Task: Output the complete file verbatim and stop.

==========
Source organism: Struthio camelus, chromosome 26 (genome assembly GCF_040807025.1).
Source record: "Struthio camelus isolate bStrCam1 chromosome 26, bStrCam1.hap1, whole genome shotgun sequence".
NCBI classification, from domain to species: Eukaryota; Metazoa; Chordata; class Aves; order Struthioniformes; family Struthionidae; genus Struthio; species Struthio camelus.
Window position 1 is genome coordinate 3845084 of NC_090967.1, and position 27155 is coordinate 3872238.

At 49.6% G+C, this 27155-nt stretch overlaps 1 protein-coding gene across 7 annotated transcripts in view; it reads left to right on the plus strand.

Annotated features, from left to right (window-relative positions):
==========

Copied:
Source organism: Struthio camelus, chromosome 26 (genome assembly GCF_040807025.1).
Source record: "Struthio camelus isolate bStrCam1 chromosome 26, bStrCam1.hap1, whole genome shotgun sequence".
NCBI classification, from domain to species: Eukaryota; Metazoa; Chordata; class Aves; order Struthioniformes; family Struthionidae; genus Struthio; species Struthio camelus.
Window position 1 is genome coordinate 3845084 of NC_090967.1, and position 27155 is coordinate 3872238.

At 49.6% G+C, this 27155-nt stretch overlaps 1 protein-coding gene across 7 annotated transcripts in view; it reads left to right on the plus strand.

Annotated features, from left to right (window-relative positions):